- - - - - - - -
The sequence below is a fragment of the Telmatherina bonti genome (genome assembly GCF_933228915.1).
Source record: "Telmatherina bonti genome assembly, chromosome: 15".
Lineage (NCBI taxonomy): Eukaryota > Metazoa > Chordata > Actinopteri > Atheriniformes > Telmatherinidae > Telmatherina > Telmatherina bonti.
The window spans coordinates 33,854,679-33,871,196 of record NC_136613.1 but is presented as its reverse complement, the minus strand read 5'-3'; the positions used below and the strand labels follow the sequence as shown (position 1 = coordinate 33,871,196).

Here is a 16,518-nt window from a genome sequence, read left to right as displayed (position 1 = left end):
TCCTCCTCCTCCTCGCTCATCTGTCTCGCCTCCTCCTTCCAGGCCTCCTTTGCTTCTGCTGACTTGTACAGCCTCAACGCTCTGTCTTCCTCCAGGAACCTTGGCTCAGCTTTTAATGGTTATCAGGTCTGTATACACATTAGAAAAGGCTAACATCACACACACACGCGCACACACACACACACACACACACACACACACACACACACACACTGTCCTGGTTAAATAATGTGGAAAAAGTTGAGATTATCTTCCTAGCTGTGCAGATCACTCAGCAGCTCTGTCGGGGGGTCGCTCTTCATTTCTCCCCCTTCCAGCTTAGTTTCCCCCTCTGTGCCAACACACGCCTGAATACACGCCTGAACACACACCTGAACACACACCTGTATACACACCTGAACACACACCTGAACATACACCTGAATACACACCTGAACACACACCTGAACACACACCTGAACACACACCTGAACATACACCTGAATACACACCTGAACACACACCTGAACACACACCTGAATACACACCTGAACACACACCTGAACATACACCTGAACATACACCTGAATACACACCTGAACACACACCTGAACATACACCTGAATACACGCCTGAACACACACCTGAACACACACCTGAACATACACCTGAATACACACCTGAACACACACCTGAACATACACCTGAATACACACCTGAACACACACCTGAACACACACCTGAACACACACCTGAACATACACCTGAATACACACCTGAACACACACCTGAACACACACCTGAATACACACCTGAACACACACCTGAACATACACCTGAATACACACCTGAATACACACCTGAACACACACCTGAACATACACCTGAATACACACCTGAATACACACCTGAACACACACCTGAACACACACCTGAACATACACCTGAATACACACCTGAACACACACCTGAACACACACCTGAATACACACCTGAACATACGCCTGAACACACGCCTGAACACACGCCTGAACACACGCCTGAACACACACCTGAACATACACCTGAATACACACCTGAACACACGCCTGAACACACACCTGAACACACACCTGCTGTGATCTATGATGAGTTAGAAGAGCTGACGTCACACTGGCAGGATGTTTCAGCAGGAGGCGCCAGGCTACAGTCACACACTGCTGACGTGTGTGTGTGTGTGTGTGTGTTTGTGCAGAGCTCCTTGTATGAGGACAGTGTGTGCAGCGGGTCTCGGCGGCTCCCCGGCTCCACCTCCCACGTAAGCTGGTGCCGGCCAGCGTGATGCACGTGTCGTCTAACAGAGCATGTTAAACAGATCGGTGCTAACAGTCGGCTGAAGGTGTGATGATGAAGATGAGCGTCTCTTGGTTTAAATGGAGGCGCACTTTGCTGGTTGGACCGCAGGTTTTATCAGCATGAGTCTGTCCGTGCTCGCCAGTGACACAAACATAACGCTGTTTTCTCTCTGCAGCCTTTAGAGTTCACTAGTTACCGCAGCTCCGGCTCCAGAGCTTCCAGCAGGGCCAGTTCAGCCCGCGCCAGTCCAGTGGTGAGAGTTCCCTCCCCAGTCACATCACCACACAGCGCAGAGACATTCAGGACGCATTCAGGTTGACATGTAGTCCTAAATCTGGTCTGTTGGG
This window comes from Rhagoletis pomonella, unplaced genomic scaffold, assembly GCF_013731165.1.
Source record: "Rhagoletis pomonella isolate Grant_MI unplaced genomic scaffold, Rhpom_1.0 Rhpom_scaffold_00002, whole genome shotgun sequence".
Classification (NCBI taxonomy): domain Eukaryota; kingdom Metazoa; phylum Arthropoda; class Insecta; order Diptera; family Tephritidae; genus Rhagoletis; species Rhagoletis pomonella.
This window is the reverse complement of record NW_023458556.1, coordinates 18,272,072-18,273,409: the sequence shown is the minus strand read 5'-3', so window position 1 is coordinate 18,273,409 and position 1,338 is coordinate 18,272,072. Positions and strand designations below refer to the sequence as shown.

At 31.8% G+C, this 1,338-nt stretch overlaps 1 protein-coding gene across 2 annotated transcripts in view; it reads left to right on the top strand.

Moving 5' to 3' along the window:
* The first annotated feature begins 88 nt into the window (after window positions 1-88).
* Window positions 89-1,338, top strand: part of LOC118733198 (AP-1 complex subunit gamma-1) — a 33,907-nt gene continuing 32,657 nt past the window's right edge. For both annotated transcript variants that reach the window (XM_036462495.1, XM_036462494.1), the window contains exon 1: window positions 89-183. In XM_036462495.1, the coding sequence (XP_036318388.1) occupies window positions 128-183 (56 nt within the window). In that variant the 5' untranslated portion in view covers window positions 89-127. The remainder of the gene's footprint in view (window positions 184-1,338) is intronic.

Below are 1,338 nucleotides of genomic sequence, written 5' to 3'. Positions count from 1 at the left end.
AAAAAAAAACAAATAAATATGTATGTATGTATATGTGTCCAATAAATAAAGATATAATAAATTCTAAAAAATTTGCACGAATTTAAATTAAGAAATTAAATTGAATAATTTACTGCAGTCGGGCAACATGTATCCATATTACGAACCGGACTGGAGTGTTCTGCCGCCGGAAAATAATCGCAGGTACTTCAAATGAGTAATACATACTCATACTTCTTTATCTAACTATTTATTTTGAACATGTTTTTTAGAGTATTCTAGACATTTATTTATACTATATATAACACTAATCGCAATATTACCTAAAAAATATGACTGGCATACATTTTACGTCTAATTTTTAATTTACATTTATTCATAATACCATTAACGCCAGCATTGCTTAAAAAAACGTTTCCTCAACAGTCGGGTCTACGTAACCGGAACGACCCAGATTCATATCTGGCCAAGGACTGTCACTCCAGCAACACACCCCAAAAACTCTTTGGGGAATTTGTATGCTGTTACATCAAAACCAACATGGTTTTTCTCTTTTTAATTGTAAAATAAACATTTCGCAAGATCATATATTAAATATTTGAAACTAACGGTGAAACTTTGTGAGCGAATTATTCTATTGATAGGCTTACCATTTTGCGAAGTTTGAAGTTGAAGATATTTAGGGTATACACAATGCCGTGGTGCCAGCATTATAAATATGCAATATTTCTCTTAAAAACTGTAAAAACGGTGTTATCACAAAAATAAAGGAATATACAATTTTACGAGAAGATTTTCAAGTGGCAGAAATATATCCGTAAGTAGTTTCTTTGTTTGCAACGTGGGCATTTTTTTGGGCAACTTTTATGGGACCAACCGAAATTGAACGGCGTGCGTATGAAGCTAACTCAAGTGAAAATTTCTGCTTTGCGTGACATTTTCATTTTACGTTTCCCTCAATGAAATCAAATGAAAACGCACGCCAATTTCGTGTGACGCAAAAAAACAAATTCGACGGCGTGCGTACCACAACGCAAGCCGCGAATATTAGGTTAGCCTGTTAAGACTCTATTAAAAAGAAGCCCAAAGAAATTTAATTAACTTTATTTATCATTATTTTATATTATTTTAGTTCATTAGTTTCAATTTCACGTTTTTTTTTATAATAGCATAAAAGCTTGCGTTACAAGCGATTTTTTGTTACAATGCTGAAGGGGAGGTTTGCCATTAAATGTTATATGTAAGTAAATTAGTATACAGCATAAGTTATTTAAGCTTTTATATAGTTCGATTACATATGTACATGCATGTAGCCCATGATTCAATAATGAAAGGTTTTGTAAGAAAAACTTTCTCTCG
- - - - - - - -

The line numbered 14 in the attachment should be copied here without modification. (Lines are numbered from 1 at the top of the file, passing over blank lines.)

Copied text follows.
* Window positions 89-1,338, top strand: part of LOC118733198 (AP-1 complex subunit gamma-1) — a 33,907-nt gene continuing 32,657 nt past the window's right edge. For both annotated transcript variants that reach the window (XM_036462495.1, XM_036462494.1), the window contains exon 1: window positions 89-183. In XM_036462495.1, the coding sequence (XP_036318388.1) occupies window positions 128-183 (56 nt within the window). In that variant the 5' untranslated portion in view covers window positions 89-127. The remainder of the gene's footprint in view (window positions 184-1,338) is intronic.